He was in grey and white, I was in red and gold. He was on the stage, I was sitting in the audience. He was calm but predictably tinged with goofiness while I was upright in my seat and crumbling inside.
A small part of me anticipated that the day might be hard. The rest of me worried mostly about what he would wear and what I would wear and how he, his dad and I could look fabulous together on this day of celebration. And while we did look fabulous, and while it was a day of celebration, I felt pieces of me falling and cracking against each other as I watched this big, beautiful child of mine cross the stage and receive a graduation certificate from his teacher.
It is such a terribly tired cliché, but I could swear just yesterday he was in kindergarten. He made his mark there the first day by tackling his best friend, a tiny little girl who was used to his antics. His teacher, however, did not know their connection and swooped in to correct this behaviour, which promptly sent my goofy son into tears of shame and remorse.
I thought of the teacher at the ceremony, and I thought of the little girl. The teacher still teaches at the school and we greet each other with smiles and inquiries after each other's well being. The little girl, on the other hand, was not there. She died of cancer nearly three years ago.
I couldn't stop thinking about her through the rest of the ceremony: Wondering what she would have looked like as she stretched and grew into adolescent beauty along with the others girls graduating that day; wondering which award she would have received, not whether she would have received one; wondering, as I have wondered ever since it happened, why in God's name she had to die.
There was a celebration of food and dance for the students in the gym after the party. When I got ready to leave school with my other kids, I went into the gym trying as inconspicuously as I could to check on my son. When I arrived I found most of the graduates sitting in groups looking at their phones, while out on the dance floor were several girls and just two boys. One of them was my son, hands raised above his head, body jumping and leaping in time to the music blaring from the gym's speakers. It wasn't until he left the floor to try and get others to dance that I was able to ask him if he wanted to leave. He didn't. He stayed and danced until the end.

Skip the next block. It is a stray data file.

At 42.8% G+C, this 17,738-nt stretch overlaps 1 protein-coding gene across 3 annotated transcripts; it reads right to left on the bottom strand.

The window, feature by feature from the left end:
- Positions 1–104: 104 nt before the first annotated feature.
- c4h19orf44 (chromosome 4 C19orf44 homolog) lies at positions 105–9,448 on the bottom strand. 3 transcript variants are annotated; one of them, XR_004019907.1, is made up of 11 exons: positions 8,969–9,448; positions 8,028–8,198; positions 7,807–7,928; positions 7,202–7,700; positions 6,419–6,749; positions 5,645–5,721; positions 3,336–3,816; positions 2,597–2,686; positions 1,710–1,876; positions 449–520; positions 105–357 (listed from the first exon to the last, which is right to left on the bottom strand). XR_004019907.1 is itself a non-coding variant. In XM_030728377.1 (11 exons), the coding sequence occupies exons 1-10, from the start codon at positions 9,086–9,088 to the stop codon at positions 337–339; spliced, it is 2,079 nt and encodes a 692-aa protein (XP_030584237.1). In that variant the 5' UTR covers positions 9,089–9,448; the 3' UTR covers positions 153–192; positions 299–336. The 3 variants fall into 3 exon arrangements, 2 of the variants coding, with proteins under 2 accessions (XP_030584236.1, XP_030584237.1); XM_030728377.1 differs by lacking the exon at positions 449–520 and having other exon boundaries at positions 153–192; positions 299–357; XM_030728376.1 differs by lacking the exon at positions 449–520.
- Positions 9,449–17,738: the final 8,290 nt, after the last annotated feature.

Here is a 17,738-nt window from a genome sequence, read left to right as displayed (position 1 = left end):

There is such joy, tinged with such sweet, barely bearable pain in watching your children grow up. Having had four, I've almost always enjoyed the consolation of having one, two, or three more kids yet to reach the same milestone as the one reaching it now. It helps a little. My daughter has two more years until she begins kindergarten, while my third son finishes kindergarten today. Knowing the milestones will be repeated steadies the joy and lightens the pain.
This third son keeps asking if they're going to have a graduation for him and the rest of his kindergarten class. Preschool set him up for pomp and circumstance with every year's end, so I always disappoint him when I answer "no." But, I always add, "One day you'll get a big graduation like your brother is getting now."
If the present is any indicator, that day will come before I am ready. Other milestones will be achieved, increasing in familiarity and intensifying in rapidity. This thing called time, to use another cliché, does pass in the blink of an eye. This life we are so privileged to live moves too quickly to catch or clutch as it passes by.
Thank God it is a beautiful life. Thank God we have it, for as long or as little as that may be.
A blessing for you, and for me:
May God strengthen us for this season,
However sweet or sorrowful it may be;
That our eyes may see and know what is good,
And our hearts be consoled through what aches and breaks them.